The problem with PHP is that it suffers from a Schmlemiel the Painter inefficiency, with a “start the world” processing model that, in a reasonable sized application, does an astounding amount of work for even trivial requests as your application base grows (see the SugarCRM). It’s for this reason that a “Hello World” PHP demonstration is so terribly misleading and has little applicability to a real-world use.
PHP offers a platform that is difficult to optimize because of fundamental implementation decisions early on, where any include of an include can, at any point in the execution flow, change the state of the world, making it difficult to devise any strategy that shares the pre-executed state among requests.
PHP is slow.
Of course there is Facebook’s “HipHop” initiative, which is a code generation utility that uses a subset of PHP as an input, the output being C++ (Wasabi!), which is then compiled into native code. To do this Facebook had to follow a number of practices that limited the ability of PHP to sabotage its own performance, making it lifecycle compatible with such a transformation. The end result is not PHP, however, and it does not practically carry over to any other site.
It’s worth noting that several very large sites used C++ authored ISAPI modules for the bulk of their processing, so it can and has been done directly many times before.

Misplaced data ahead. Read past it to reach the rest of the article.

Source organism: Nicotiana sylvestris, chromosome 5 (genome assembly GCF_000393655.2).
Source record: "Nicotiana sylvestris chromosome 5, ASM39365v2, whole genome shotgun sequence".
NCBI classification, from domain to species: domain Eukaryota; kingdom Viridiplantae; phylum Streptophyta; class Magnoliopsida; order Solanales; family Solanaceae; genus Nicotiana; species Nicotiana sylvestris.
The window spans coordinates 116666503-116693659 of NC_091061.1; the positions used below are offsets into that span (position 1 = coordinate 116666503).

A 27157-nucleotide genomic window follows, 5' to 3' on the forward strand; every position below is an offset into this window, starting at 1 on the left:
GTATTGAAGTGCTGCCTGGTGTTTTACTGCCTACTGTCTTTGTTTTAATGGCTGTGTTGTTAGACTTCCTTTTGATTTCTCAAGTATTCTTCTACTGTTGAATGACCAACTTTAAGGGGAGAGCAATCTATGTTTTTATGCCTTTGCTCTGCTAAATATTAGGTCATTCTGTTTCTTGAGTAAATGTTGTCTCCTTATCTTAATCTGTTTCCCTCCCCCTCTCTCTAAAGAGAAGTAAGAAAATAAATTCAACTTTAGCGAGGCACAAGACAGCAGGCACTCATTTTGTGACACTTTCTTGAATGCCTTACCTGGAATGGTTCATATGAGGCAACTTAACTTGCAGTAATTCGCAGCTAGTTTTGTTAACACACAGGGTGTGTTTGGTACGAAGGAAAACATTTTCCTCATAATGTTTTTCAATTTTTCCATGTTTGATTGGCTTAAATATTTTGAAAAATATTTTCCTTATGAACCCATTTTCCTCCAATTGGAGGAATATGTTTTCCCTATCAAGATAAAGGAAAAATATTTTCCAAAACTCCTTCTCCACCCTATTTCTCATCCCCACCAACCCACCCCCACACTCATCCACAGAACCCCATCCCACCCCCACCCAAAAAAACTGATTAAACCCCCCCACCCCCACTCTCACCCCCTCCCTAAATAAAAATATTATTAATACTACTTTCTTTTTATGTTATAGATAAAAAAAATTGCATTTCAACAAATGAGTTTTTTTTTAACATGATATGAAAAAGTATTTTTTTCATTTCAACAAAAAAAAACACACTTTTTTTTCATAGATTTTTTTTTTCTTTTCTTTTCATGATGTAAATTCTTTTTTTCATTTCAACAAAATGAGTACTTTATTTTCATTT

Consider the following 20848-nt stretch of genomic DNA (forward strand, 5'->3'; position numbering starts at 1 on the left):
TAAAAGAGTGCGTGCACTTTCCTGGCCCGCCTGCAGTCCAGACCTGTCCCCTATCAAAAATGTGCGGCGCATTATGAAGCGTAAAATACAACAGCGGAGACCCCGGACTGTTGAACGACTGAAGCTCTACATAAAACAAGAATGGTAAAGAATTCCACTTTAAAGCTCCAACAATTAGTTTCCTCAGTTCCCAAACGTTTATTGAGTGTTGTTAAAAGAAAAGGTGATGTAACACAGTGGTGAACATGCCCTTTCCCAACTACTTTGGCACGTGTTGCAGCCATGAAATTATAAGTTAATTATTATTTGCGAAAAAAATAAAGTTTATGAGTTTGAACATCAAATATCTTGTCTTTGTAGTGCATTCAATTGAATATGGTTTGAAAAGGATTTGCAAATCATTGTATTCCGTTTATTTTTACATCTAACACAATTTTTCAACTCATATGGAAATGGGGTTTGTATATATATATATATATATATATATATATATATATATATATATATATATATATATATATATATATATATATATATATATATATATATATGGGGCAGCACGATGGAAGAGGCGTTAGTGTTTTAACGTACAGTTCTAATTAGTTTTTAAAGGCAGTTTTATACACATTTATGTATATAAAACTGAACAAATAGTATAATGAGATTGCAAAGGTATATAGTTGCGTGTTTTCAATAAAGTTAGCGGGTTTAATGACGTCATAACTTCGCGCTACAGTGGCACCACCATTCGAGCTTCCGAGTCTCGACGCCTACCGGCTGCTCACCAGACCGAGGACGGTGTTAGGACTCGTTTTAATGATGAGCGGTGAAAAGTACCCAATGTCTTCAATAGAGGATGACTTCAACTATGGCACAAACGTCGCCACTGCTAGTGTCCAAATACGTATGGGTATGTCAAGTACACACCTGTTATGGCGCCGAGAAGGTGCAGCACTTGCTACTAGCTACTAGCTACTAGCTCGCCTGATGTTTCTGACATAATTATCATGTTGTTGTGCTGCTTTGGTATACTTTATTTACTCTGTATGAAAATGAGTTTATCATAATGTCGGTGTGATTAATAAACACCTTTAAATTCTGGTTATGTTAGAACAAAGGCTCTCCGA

We Need Some Model Benchmark
When I engaged in the whole NoSQL debate previously ( ), one of the primary complaints I had about the NoSQL movement was the shocking lack of actual empirical metrics. Lots of broad claims were being made, but remarkably little was actually demonstrated. Just lots of unsupported claims about performance that didn’t pass basic skepticism.
Of course it isn’t all about per request performance or runtime efficiency. Development efficiency is critically important, and a product like MongoDB can be a hugely efficient development target. But isn’t it better to work with the real numbers, making decisions on fact instead of emotion?
It would be ideal to agree to some common interface, functionality and API patterns of some model applications (eCommerce Pet Store 5.0, social news Reddit simile, Twitter simile), and then let the evangelists loose to create test-passing implementations in their platform of choice.
The benchmark platforms can then be evaluated for performance and for efficiency (Reddit runs a monthly cloud server charge of something like $35,000, with a result that they have a terribly unreliable, often unresponsive site. Efficiency is *hugely* important even if it seems cheap at the outset to throw hardware at the problem), and operational resiliency. Most importantly they could be evaluated from a security perspective, which is a grossly ignored aspect that has reared its head time and time again, in some cases destroying organizations because they eschewed basic security practices.
Demonstrate that your advocated solution serves up pages quickly and efficiently, on a resilient, secure platform, and win the argument.